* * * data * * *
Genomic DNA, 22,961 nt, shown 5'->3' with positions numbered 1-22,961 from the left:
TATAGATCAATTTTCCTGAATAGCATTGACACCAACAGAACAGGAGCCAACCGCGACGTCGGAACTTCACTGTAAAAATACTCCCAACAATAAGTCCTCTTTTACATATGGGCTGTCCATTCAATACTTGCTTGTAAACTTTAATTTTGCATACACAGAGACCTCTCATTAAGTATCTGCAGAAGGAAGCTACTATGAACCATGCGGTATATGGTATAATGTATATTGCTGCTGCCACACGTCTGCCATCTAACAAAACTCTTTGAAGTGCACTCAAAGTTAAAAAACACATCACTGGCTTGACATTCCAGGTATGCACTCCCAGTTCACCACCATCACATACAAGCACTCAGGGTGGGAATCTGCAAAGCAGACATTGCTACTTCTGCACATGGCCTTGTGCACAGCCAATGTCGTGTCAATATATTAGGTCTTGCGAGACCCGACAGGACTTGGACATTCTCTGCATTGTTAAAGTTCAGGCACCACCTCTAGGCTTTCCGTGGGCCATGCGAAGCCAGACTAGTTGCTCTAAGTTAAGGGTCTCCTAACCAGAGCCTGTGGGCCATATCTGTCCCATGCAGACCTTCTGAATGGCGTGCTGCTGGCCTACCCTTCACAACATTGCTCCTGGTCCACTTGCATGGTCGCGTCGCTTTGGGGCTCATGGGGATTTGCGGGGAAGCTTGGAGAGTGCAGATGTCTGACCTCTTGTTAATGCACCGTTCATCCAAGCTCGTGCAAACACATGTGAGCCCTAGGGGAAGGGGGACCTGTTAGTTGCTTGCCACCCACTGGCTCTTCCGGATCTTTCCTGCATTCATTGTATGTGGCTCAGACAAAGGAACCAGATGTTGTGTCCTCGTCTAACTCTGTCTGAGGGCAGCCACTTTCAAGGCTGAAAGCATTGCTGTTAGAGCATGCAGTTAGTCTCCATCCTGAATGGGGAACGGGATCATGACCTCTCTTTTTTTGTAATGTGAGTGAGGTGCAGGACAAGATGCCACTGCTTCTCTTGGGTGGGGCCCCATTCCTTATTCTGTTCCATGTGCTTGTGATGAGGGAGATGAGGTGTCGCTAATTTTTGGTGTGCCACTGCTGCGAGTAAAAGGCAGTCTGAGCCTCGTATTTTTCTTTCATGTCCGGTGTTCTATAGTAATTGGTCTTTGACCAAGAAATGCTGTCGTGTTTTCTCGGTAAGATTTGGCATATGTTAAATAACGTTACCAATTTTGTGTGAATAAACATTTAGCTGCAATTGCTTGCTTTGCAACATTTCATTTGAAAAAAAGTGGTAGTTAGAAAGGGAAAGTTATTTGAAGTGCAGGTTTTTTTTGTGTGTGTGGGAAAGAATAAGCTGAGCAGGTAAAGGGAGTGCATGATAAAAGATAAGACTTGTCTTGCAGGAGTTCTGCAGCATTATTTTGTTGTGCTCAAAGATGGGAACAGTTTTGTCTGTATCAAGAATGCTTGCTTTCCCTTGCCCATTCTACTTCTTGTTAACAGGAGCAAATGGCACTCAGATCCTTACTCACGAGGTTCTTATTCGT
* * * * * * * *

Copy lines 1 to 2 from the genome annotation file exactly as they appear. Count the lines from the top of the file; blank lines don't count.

Genomic DNA, 22,961 nt, shown 5'->3' with positions numbered 1-22,961 from the left:
TATAGATCAATTTTCCTGAATAGCATTGACACCAACAGAACAGGAGCCAACCGCGACGTCGGAACTTCACTGTAAAAATACTCCCAACAATAAGTCCTCTTTTACATATGGGCTGTCCATTCAATACTTGCTTGTAAACTTTAATTTTGCATACACAGAGACCTCTCATTAAGTATCTGCAGAAGGAAGCTACTATGAACCATGCGGTATATGGTATAATGTATATTGCTGCTGCCACACGTCTGCCATCTAACAAAACTCTTTGAAGTGCACTCAAAGTTAAAAAACACATCACTGGCTTGACATTCCAGGTATGCACTCCCAGTTCACCACCATCACATACAAGCACTCAGGGTGGGAATCTGCAAAGCAGACATTGCTACTTCTGCACATGGCCTTGTGCACAGCCAATGTCGTGTCAATATATTAGGTCTTGCGAGACCCGACAGGACTTGGACATTCTCTGCATTGTTAAAGTTCAGGCACCACCTCTAGGCTTTCCGTGGGCCATGCGAAGCCAGACTAGTTGCTCTAAGTTAAGGGTCTCCTAACCAGAGCCTGTGGGCCATATCTGTCCCATGCAGACCTTCTGAATGGCGTGCTGCTGGCCTACCCTTCACAACATTGCTCCTGGTCCACTTGCATGGTCGCGTCGCTTTGGGGCTCATGGGGATTTGCGGGGAAGCTTGGAGAGTGCAGATGTCTGACCTCTTGTTAATGCACCGTTCATCCAAGCTCGTGCAAACACATGTGAGCCCTAGGGGAAGGGGGACCTGTTAGTTGCTTGCCACCCACTGGCTCTTCCGGATCTTTCCTGCATTCATTGTATGTGGCTCAGACAAAGGAACCAGATGTTGTGTCCTCGTCTAACTCTGTCTGAGGGCAGCCACTTTCAAGGCTGAAAGCATTGCTGTTAGAGCATGCAGTTAGTCTCCATCCTGAATGGGGAACGGGATCATGACCTCTCTTTTTTTGTAATGTGAGTGAGGTGCAGGACAAGATGCCACTGCTTCTCTTGGGTGGGGCCCCATTCCTTATTCTGTTCCATGTGCTTGTGATGAGGGAGATGAGGTGTCGCTAATTTTTGGTGTGCCACTGCTGCGAGTAAAAGGCAGTCTGAGCCTCGTATTTTTCTTTCATGTCCGGTGTTCTATAGTAATTGGTCTTTGACCAAGAAATGCTGTCGTGTTTTCTCGGTAAGATTTGGCATATGTTAAATAACGTTACCAATTTTGTGTGAATAAACATTTAGCTGCAATTGCTTGCTTTGCAACATTTCATTTGAAAAAAAGTGGTAGTTAGAAAGGGAAAGTTATTTGAAGTGCAGGTTTTTTTTGTGTGTGTGGGAAAGAATAAGCTGAGCAGGTAAAGGGAGTGCATGATAAAAGATAAGACTTGTCTTGCAGGAGTTCTGCAGCATTATTTTGTTGTGCTCAAAGATGGGAACAGTTTTGTCTGTATCAAGAATGCTTGCTTTCCCTTGCCCATTCTACTTCTTGTTAACAGGAGCAAATGGCACTCAGATCCTTACTCACGAGGTTCTTATTCGT